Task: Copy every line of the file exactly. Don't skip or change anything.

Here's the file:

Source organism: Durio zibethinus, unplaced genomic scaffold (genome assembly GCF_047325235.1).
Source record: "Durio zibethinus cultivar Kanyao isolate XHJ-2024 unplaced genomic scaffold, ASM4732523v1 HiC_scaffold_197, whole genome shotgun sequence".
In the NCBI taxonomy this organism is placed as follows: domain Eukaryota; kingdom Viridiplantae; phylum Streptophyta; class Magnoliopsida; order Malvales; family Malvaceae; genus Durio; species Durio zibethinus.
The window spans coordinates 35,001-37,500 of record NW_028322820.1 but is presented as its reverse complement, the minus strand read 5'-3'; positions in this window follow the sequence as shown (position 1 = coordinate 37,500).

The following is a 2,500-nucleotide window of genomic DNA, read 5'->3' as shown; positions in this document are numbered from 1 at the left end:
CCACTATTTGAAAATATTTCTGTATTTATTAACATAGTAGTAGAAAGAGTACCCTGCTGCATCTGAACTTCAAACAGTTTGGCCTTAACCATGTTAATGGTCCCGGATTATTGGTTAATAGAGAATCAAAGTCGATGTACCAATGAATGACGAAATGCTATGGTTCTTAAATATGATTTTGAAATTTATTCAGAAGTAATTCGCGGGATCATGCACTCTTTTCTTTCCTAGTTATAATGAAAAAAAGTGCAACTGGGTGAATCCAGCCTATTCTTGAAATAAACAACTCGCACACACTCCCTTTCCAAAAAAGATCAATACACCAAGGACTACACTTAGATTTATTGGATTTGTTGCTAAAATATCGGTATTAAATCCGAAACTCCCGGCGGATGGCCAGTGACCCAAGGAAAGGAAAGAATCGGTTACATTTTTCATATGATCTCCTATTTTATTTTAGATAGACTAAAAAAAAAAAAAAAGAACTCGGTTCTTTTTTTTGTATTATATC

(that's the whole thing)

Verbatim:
Source organism: Durio zibethinus, unplaced genomic scaffold (genome assembly GCF_047325235.1).
Source record: "Durio zibethinus cultivar Kanyao isolate XHJ-2024 unplaced genomic scaffold, ASM4732523v1 HiC_scaffold_197, whole genome shotgun sequence".
In the NCBI taxonomy this organism is placed as follows: domain Eukaryota; kingdom Viridiplantae; phylum Streptophyta; class Magnoliopsida; order Malvales; family Malvaceae; genus Durio; species Durio zibethinus.
The window spans coordinates 35,001-37,500 of record NW_028322820.1 but is presented as its reverse complement, the minus strand read 5'-3'; positions in this window follow the sequence as shown (position 1 = coordinate 37,500).

The following is a 2,500-nucleotide window of genomic DNA, read 5'->3' as shown; positions in this document are numbered from 1 at the left end:
CCACTATTTGAAAATATTTCTGTATTTATTAACATAGTAGTAGAAAGAGTACCCTGCTGCATCTGAACTTCAAACAGTTTGGCCTTAACCATGTTAATGGTCCCGGATTATTGGTTAATAGAGAATCAAAGTCGATGTACCAATGAATGACGAAATGCTATGGTTCTTAAATATGATTTTGAAATTTATTCAGAAGTAATTCGCGGGATCATGCACTCTTTTCTTTCCTAGTTATAATGAAAAAAAGTGCAACTGGGTGAATCCAGCCTATTCTTGAAATAAACAACTCGCACACACTCCCTTTCCAAAAAAGATCAATACACCAAGGACTACACTTAGATTTATTGGATTTGTTGCTAAAATATCGGTATTAAATCCGAAACTCCCGGCGGATGGCCAGTGACCCAAGGAAAGGAAAGAATCGGTTACATTTTTCATATGATCTCCTATTTTATTTTAGATAGACTAAAAAAAAAAAAAAAGAACTCGGTTCTTTTTTTTGTATTATATC